Shrapnel: latency, mourning and the suicide of a parent
The aim of this paper is to describe some acute responses to the suicide of a parent, through the account of the analytic psychotherapy of a latency child who found the body of his dead father. The acute traumatic responses of the child show that the perceptual apparatus, time and space are subverted, while the functioning of the contact barrier is deeply damaged. The importance of the environment in facilitating the first stages of the mourning process is stressed as well as the pre-traumatic personality structure. Both the Bionian model of preconception and the post-Jungian notion of archetype, revisited in terms of an unsaturated predisposition, are considered from a theoretical point of view. Preconceptions and archetypal dispositions to survive traumatic events are very important to the therapeutic outcome, along with the opportunity to start the treatment as early as possible after the traumatic event. This is particularly relevant in relation to the latency period, in terms of the capacity to contemplate the effects of the drives. The importance of allowing the child to work through all the stages of mourning is also considered, particularly rage, protest and hostile fantasies towards the lost object. The clinical material is structured as a narrative in an attempt to evoke the emotional climate experienced during the sessions as well as the state of mind of the child. The narrative is a secondary elaborated account with condensation and displacement at its core, like in dream work. Events, filtered through the analyst's state of self, are reported by lending the first person to the child in the narrative reconstruction.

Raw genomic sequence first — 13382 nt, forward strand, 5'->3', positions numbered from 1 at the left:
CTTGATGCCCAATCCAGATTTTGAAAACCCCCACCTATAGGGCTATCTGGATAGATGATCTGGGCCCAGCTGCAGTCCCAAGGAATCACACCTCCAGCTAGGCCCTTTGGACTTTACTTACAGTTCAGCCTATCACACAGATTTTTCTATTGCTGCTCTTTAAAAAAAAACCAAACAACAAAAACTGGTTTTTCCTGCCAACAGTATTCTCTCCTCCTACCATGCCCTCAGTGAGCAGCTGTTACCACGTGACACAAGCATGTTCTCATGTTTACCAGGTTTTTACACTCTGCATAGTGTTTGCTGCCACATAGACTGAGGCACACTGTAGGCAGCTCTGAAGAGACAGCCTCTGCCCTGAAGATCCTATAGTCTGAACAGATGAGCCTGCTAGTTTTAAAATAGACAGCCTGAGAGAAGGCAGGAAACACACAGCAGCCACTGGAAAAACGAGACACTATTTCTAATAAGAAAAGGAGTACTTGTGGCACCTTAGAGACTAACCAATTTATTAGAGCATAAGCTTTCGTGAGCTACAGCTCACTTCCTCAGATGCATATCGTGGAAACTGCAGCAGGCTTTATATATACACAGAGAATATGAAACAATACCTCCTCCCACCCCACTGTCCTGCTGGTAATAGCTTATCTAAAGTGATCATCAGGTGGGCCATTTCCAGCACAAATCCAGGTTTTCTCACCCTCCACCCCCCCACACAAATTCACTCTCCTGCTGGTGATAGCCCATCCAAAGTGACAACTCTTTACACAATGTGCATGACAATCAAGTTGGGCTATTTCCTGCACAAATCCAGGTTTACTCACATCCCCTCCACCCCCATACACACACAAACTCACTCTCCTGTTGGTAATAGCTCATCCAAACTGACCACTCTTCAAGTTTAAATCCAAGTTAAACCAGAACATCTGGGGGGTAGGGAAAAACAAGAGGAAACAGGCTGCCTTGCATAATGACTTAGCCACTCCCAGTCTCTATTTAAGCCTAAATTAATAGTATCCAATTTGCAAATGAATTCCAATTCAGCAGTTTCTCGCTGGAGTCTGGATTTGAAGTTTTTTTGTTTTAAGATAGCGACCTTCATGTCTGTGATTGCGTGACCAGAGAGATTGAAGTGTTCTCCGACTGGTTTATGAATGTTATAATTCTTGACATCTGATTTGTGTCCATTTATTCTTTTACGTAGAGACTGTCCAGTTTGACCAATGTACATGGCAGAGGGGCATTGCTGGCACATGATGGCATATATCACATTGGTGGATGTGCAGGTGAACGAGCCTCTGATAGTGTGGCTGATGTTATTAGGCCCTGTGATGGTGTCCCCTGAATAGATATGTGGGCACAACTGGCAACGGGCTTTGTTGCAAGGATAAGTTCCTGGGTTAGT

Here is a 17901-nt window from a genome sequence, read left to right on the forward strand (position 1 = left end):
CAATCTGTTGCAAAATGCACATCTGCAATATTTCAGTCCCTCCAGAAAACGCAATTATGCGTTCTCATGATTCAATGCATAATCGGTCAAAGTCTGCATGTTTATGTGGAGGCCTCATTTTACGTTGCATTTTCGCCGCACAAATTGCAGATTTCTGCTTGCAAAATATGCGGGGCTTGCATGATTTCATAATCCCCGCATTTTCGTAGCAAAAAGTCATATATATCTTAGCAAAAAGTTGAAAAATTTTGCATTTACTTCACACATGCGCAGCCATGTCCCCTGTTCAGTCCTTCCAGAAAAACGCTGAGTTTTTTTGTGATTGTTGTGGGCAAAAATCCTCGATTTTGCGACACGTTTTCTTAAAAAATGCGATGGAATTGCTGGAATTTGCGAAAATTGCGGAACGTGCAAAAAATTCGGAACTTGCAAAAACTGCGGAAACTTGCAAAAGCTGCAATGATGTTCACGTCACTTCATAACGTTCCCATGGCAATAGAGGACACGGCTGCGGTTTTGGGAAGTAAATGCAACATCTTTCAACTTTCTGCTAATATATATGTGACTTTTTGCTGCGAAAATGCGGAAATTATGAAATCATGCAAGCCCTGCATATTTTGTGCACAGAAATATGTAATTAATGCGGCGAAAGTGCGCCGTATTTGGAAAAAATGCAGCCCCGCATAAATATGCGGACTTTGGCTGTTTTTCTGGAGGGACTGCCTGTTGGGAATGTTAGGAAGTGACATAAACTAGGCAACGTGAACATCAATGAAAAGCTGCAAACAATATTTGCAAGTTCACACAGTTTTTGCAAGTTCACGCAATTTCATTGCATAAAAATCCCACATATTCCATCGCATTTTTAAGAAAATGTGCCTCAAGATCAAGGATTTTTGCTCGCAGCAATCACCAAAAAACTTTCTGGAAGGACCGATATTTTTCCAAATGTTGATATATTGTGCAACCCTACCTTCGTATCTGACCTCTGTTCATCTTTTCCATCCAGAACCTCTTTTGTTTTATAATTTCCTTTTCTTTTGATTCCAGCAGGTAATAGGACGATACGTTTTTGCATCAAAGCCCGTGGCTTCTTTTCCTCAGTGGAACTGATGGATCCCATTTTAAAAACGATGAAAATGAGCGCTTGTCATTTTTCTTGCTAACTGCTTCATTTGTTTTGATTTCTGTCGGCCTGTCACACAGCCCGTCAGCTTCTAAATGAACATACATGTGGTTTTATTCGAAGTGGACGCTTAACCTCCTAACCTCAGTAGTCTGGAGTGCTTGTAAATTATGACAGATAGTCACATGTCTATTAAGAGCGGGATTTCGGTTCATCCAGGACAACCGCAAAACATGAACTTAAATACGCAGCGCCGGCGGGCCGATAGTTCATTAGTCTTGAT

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Document Type: Research Article
Affiliations: Via A. Baldissera 2, 20129,Milan, Italy
Publication date: April 1, 2012